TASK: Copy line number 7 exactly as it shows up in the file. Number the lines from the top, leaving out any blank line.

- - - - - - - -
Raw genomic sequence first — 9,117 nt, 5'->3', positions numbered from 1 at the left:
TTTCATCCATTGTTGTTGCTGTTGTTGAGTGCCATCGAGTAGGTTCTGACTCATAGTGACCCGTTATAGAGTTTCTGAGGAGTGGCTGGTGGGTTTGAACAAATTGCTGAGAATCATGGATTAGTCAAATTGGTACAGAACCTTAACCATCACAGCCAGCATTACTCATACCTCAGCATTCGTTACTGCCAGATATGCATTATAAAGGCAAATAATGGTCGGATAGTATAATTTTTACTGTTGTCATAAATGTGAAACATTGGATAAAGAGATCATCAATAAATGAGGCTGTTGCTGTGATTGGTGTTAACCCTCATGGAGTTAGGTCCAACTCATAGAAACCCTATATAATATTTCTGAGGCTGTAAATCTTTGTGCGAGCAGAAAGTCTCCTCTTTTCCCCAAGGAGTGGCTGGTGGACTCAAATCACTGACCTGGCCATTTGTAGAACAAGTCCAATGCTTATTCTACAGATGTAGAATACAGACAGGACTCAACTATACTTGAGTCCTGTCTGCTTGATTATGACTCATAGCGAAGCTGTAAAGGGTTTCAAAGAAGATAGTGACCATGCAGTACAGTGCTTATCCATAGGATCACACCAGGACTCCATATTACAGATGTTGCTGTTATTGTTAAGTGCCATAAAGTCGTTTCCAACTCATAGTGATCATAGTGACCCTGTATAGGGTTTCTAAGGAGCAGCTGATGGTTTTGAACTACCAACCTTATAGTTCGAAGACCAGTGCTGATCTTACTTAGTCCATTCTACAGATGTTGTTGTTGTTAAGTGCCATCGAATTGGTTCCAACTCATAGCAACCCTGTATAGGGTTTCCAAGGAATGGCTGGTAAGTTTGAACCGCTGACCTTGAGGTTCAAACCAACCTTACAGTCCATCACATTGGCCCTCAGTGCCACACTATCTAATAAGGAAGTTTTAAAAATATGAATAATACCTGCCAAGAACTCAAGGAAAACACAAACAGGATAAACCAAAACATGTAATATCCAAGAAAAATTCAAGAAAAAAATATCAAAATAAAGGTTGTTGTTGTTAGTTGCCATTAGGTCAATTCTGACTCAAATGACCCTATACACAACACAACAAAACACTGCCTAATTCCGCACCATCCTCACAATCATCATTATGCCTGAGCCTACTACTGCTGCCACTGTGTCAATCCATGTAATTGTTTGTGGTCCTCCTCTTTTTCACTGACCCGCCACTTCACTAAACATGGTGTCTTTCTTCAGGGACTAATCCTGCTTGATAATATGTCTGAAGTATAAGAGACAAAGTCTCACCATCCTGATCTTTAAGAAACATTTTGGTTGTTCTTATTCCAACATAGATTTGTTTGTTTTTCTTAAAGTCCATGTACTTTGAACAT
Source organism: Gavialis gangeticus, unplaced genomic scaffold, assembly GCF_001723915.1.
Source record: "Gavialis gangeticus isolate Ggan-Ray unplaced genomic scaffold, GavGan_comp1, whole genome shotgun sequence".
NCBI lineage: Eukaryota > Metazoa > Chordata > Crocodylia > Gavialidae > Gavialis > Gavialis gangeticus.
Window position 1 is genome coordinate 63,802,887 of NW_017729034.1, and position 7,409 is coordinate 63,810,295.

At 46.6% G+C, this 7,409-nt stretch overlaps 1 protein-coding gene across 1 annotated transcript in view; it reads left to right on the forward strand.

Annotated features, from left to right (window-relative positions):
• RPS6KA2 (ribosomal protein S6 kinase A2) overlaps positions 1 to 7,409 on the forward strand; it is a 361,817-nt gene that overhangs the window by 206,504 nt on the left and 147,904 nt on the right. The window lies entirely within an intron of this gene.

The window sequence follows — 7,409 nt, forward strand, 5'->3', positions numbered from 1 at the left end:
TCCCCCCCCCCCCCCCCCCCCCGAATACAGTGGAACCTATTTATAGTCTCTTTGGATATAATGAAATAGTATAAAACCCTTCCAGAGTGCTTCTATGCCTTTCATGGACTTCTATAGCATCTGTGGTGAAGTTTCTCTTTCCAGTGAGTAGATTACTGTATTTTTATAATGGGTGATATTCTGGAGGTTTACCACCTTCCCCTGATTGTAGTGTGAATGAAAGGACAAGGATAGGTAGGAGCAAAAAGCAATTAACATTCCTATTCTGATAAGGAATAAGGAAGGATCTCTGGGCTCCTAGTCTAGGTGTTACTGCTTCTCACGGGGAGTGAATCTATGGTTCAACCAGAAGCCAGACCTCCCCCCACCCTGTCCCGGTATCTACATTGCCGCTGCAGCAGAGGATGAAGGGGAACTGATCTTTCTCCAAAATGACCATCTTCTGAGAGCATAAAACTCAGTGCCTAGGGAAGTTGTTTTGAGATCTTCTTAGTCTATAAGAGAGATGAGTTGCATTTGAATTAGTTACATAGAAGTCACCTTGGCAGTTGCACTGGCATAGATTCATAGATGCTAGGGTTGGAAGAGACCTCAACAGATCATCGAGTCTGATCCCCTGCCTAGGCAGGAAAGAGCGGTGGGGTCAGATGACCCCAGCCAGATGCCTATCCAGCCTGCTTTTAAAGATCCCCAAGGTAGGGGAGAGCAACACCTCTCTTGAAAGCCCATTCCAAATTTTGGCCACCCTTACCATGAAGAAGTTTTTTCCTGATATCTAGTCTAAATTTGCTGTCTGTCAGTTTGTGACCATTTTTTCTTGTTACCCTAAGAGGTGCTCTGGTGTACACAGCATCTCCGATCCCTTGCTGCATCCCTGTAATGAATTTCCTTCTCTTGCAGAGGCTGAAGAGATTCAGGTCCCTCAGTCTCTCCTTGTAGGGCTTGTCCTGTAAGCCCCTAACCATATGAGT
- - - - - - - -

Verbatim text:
At 46.6% G+C, this 7,409-nt stretch overlaps 1 protein-coding gene across 1 annotated transcript in view; it reads left to right on the forward strand.